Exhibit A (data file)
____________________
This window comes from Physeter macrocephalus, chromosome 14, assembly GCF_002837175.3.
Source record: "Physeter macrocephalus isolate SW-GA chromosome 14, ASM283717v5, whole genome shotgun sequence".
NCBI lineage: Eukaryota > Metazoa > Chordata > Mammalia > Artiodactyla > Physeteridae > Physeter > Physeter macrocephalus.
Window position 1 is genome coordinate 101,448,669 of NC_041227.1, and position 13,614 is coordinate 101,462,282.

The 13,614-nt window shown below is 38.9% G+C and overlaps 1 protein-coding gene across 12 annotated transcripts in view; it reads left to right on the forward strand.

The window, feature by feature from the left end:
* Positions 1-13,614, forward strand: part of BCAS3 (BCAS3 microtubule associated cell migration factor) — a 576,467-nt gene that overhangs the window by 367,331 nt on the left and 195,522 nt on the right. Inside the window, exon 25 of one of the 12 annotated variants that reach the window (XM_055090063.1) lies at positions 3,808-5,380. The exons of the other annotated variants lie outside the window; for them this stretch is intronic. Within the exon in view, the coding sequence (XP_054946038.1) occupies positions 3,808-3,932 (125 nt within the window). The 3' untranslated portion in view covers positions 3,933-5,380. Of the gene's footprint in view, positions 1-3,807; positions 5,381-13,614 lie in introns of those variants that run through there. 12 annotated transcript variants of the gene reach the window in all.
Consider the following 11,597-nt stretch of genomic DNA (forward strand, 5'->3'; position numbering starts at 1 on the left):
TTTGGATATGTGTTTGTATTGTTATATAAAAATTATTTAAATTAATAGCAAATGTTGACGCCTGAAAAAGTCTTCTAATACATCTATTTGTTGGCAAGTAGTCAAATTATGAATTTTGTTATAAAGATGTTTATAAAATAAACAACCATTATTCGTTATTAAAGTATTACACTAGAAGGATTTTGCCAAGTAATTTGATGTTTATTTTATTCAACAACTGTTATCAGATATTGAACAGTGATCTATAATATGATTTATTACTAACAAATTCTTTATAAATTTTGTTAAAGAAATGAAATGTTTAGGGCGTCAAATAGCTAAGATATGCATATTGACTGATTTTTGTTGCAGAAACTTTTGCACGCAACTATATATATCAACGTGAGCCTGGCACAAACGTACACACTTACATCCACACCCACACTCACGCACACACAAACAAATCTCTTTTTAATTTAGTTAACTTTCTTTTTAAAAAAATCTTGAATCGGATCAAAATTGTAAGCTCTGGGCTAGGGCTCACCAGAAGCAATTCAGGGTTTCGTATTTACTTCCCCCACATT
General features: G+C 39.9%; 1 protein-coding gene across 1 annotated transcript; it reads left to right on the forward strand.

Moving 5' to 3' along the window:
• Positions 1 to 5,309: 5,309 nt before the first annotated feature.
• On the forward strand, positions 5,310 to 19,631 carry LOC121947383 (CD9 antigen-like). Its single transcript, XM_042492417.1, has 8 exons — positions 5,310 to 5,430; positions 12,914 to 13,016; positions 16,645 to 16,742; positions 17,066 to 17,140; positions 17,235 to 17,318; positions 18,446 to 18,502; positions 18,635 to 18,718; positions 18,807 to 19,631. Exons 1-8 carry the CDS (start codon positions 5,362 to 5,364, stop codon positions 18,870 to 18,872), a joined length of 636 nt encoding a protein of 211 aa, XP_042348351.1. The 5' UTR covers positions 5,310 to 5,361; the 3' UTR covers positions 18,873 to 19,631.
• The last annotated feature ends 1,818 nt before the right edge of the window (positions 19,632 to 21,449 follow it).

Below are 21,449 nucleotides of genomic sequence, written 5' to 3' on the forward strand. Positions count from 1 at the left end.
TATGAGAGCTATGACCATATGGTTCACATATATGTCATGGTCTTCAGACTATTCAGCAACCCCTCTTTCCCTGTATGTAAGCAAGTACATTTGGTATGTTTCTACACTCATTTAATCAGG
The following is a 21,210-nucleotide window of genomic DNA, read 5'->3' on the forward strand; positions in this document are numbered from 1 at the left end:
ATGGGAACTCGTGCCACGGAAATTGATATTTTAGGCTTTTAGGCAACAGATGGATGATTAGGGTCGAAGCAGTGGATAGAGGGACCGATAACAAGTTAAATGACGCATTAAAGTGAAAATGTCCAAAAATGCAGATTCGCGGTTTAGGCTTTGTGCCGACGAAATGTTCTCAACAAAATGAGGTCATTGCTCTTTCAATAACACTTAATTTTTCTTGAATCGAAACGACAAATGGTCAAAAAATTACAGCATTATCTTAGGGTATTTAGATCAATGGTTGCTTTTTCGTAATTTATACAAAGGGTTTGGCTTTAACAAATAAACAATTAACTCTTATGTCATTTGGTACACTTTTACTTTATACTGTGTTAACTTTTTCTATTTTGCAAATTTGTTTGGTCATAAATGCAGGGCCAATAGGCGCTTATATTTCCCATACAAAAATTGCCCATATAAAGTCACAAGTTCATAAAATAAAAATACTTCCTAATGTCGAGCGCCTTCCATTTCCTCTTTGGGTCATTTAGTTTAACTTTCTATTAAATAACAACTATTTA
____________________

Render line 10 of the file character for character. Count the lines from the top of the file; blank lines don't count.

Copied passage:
General features: G+C 39.9%; 1 protein-coding gene across 1 annotated transcript; it reads left to right on the forward strand.